Sullivan said Harris’ account of that time at UVA was moving, but despite the extreme loneliness of his and others’ experience, they paved the way for other African-Americans to come to the University. She mentioned that several thousand black alumni registered for the Black Alumni Weekend reunion last year.
In her own experience, Sullivan recalled attending a Catholic high school in Mississippi that integrated early and thus, “we were hated by the community.” She said that was partly why she became a sociologist – “to try to understand why people who seemed good could turn so ugly” in response to upsetting the status quo of segregation.
The Jefferson School’s Douglas, who earned her master’s and Ph.D. in art history from UVA, said in 1963 the city of Charlottesville was embroiled in its own fight for civil rights, with the local NAACP chapter especially trying to desegregate schools after had closed several years earlier in the “Massive Resistance” reaction to the Supreme Court decision in Brown v. Board of Education.
“I believe that King’s visit in 1963 probably provided solace to the community pushing for desegregation,” she said.
At the time, plans were also being made to raze Vinegar Hill, a historically black neighborhood, in the name of “urban renewal,” Douglas said, which brought housing into the picture and tied it to education. She wondered if closing African-American schools and sending black students to white schools was the best way to integrate.
“Not all of us have accepted the notion that the system that was integrated was the
correct system anyway,” Douglas said.
Mayor Walker mentioned that within schools, segregation has persisted. A Charlottesville native, Walker, who is black, said this is a resource-rich community, but said those resources don’t reach those who most need them – especially African-Americans.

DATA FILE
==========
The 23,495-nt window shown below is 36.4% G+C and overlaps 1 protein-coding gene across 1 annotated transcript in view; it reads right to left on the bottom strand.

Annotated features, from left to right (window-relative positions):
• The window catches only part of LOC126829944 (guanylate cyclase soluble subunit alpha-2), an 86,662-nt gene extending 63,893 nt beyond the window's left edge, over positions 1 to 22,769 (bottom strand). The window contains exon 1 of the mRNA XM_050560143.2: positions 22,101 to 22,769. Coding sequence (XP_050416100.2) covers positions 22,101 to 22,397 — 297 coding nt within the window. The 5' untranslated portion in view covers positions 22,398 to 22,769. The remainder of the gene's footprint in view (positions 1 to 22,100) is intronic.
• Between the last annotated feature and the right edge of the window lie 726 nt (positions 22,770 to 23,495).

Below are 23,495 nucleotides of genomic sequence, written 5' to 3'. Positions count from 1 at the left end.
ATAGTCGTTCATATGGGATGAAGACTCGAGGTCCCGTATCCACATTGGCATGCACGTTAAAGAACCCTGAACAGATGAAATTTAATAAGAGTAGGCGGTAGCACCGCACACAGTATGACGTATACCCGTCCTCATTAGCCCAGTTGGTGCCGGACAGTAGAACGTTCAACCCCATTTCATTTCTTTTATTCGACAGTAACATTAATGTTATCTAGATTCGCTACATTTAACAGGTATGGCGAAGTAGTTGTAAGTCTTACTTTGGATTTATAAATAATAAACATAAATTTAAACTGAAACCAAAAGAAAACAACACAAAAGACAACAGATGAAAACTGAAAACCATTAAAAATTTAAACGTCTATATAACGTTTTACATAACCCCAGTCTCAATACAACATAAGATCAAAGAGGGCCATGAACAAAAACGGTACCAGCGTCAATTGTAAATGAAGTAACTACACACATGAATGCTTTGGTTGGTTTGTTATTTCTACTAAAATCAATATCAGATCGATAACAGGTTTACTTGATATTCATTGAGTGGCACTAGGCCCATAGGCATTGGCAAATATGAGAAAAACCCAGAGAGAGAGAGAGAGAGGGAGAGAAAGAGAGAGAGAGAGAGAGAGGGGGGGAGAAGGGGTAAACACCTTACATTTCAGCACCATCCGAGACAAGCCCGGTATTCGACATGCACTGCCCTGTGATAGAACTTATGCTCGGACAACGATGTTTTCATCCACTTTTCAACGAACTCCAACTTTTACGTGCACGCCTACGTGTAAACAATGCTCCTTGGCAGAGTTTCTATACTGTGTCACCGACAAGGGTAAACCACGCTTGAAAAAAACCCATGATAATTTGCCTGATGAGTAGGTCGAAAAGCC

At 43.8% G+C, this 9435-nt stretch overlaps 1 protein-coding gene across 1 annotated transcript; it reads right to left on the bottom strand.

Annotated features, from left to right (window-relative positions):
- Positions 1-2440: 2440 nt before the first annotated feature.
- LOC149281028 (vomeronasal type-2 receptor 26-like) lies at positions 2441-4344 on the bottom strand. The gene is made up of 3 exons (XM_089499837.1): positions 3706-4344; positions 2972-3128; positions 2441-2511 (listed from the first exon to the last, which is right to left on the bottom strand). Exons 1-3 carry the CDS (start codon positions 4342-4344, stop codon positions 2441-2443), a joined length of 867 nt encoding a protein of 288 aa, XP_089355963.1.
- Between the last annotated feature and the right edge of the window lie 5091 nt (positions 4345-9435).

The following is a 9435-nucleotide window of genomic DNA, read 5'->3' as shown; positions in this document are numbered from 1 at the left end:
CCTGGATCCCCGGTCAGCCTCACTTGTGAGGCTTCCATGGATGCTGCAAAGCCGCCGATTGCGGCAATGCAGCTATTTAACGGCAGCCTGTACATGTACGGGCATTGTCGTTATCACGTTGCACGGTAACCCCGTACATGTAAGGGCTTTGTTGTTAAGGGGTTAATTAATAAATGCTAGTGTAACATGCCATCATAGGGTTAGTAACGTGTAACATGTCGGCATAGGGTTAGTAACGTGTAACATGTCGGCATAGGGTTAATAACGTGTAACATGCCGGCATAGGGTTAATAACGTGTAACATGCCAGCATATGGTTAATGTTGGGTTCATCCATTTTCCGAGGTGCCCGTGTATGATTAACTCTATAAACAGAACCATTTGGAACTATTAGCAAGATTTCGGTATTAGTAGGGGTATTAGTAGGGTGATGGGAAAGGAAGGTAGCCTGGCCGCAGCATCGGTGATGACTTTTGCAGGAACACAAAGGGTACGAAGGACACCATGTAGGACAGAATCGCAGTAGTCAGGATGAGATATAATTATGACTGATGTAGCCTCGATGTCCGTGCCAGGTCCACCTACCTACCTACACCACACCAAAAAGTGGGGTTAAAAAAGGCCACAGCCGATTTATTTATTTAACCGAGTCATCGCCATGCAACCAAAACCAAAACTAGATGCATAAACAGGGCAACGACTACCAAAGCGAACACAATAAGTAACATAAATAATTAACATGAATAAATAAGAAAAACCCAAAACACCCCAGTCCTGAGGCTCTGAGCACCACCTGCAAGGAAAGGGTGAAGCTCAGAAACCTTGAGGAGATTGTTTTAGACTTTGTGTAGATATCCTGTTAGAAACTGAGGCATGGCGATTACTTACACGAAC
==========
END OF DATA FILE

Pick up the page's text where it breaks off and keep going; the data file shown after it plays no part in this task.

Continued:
Sullivan said that “white flight” affected many American cities, and that in this locale, the borders and governance structure of city and county limit the city’s ability to deal with housing affordability. The University will continue to work with both to find ways to partner on such issues, she pledged.
On a federal level, the 1964 Civil Rights Act that outlawed discrimination in employment and in public places brought enormous change. Several speakers mentioned that not many people who lived through the Jim Crow era are alive now to remember it, and not enough people today know the history about what things were like for African-Americans.
When she talks with students about this history, Sullivan said they have a hard time believing it.
“What I hope we can do at UVA is help students learn about this so they have the ability to analyze the systems we live in and then look for ways to improve them,” she said.
Douglas echoed that need to educate not just children, but everyone, whether they are ignorant or racist, on the context of racial injustice.
Walker added that leaders must be willing to hold themselves and others accountable, and that it’s hard to be patient when swift action is needed to find solutions for issues such as equality in education and disparities in the criminal justice system.
King was aware of how far society was from his “dream,” but he laid out the path, focusing in his later work on ways to eliminate poverty, she said, wielding a book of his writings.
McClellan said part of the King Commission’s work is helping to tell the whole story about Virginia, so “when we make policy decisions, it’s with the full knowledge of the context.”
“To understand where we are going, we have to understand how we got here,” she said.
The first “Beloved Community Roundtable” program was held March 1 at Virginia Union University in Richmond. The next events will be held in Farmville (April 24), Williamsburg (June 6) and elsewhere in Virginia cities throughout the year.
The General Assembly established the Dr. Martin Luther King Jr. Memorial Commission, a bipartisan agency, in 1992 to honor King’s legacy through educational, historical and cultural programs, public policy analysis and public discourse on contemporary issues.